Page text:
From Naval Academy Public Affairs
Chief engineer and deputy commander for Naval Systems Engineering at Naval Sea Systems Command in Washington, D.C., Rear Adm. Tom Eccles addresses midshipmen, faculty and staff Feb. 8 as part of the Division of Engineering and Weapons’ Distinguished Lecture Series.
The chief engineer and deputy commander for Naval Systems Engineering at Naval Sea Systems Command in Washington, D.C., addressed midshipmen, faculty and staff Feb. 8 as part of the Division of Engineering and Weapons’ Distinguished Lecture Series.
Rear Adm. Tom Eccles spoke about his involvement in the investigation of the March 26, 2010, sinking of the South Korean warship ROKS Cheonan (PCC-772).
The ship suffered an explosion and sank in the Yellow Sea, near Baengnyeong Island, killing 46 crew members, but the cause of the explosion was initially uncertain.
A subsequent investigation carried out by a team of international experts from South Korea, the U.S., the United Kingdom, Canada, Australia and Sweden determined that the ship had been hit by a torpedo from a North Korean submarine. The North Korean government denied any responsibility for the incident.
Eccles led the U.S. technical team supporting the joint international investigation into the loss of the warship. The team concluded that a torpedo exploded just underneath the ship.
Eccles shared with the audience how the acoustic data and investigation of the recovered hull, coupled with certain engineering principles, allowed the team to come to that conclusion.
The explosion of the torpedo formed a bubble that then collapsed on the ship’s hull, causing a burst of water with enough power to break through the hull of the ship, which would have already been damaged by the force of the initial explosion, said Eccles.
Eccles also served in 2010 on the National Academy of Engineering committee investigating the Deepwater Horizon explosion and oil spill in the Gulf of Mexico.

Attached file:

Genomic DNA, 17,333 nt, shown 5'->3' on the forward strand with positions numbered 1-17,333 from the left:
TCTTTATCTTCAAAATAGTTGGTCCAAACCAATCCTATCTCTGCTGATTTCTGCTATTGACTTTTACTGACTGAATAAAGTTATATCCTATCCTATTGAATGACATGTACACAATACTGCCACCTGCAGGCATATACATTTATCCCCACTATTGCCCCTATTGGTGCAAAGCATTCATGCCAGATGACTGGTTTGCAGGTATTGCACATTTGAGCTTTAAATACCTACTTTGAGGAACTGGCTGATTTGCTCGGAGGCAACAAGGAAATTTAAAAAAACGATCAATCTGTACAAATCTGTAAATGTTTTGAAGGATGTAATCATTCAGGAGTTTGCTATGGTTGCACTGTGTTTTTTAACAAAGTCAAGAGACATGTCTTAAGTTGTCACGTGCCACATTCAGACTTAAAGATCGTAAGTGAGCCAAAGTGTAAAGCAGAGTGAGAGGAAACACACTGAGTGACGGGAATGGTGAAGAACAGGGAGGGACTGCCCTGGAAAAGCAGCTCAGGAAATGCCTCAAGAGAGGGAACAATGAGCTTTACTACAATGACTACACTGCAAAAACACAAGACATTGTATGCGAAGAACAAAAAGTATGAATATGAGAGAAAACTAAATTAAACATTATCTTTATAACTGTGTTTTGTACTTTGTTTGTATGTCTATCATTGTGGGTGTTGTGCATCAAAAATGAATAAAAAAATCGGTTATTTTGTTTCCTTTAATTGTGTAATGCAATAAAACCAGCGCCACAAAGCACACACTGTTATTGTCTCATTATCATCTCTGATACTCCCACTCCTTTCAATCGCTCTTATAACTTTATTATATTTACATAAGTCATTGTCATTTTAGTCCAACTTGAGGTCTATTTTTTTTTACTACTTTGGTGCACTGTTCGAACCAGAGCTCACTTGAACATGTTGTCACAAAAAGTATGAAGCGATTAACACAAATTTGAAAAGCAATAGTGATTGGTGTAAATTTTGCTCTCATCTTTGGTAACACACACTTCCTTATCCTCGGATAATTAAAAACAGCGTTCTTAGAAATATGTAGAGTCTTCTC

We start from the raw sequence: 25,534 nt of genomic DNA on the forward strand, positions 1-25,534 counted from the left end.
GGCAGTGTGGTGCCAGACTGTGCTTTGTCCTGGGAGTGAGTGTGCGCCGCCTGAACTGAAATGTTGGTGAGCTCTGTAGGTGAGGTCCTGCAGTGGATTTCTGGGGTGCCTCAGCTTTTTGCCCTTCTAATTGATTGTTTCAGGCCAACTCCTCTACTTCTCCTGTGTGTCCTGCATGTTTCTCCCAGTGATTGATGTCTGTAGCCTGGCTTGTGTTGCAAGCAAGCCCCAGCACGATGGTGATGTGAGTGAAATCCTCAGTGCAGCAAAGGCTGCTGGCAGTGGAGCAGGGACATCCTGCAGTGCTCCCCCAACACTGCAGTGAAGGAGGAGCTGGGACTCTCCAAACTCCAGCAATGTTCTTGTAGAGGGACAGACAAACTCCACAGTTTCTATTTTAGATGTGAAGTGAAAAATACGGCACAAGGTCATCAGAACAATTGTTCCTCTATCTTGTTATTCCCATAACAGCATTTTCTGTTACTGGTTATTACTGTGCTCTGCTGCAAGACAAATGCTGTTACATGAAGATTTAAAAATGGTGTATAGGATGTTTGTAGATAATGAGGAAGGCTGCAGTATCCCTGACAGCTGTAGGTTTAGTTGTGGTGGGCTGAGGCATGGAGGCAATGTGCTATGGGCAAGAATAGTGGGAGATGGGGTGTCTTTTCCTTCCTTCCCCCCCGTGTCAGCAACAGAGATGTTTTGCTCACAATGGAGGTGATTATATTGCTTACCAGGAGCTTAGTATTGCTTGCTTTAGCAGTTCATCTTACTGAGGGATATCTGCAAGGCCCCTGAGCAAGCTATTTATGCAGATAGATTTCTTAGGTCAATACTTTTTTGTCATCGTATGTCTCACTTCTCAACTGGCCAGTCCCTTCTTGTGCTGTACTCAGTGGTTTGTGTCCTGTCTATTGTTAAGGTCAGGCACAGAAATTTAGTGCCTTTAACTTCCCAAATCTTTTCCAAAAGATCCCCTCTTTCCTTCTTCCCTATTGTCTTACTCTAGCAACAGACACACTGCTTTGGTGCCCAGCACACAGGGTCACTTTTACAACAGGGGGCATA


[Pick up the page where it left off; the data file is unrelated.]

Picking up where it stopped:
He became NAVSEA’s chief engineer in September 2008. His previous flag officer assignments include deputy commander for Undersea Warfare and Undersea Technology at NAVSEA and commander of the Naval Undersea Warfare Center.
Eccles served at sea aboard USS Richard B. Russell (SSN 687) and USS Gurnard (SSN 662). As an engineering duty officer, he held positions at Mare Island Naval Shipyard and with the Navy’s Deep Submergence Systems Program and served two tours in the Virginia Class Submarine Program, directing design and construction.
He managed the Seawolf submarine program through the delivery of USS Jimmy Carter (SSN 23), then served as program manager for Advanced Undersea Systems, responsible for research and development submarines, submarine escape and rescue systems and atmospheric diving systems. As a commander he was program manager for the design and construction of the unmanned autonomous submarine Cutthroat (LSV 2).
Eccles’ education includes four degrees from MIT including a bachelor’s in Electrical Engineering, a master’s in Mechanical Engineering, the professional degree of Naval Engineer and a master’s in Management of Technology from MIT’s Sloan School. He serves on the visiting committee at MIT’s Department of Mechanical Engineering. He is a graduate of the Naval War College, the Defense Systems Management College, and the foreign policy program Seminar XXI, and was elected to the Society of Sigma Xi.
He is qualified in submarines, and as a deep sea diver and salvage officer. His decorations include the Legion of Merit (3 awards), the Meritorious Service Medal (4 awards) and other individual and unit awards.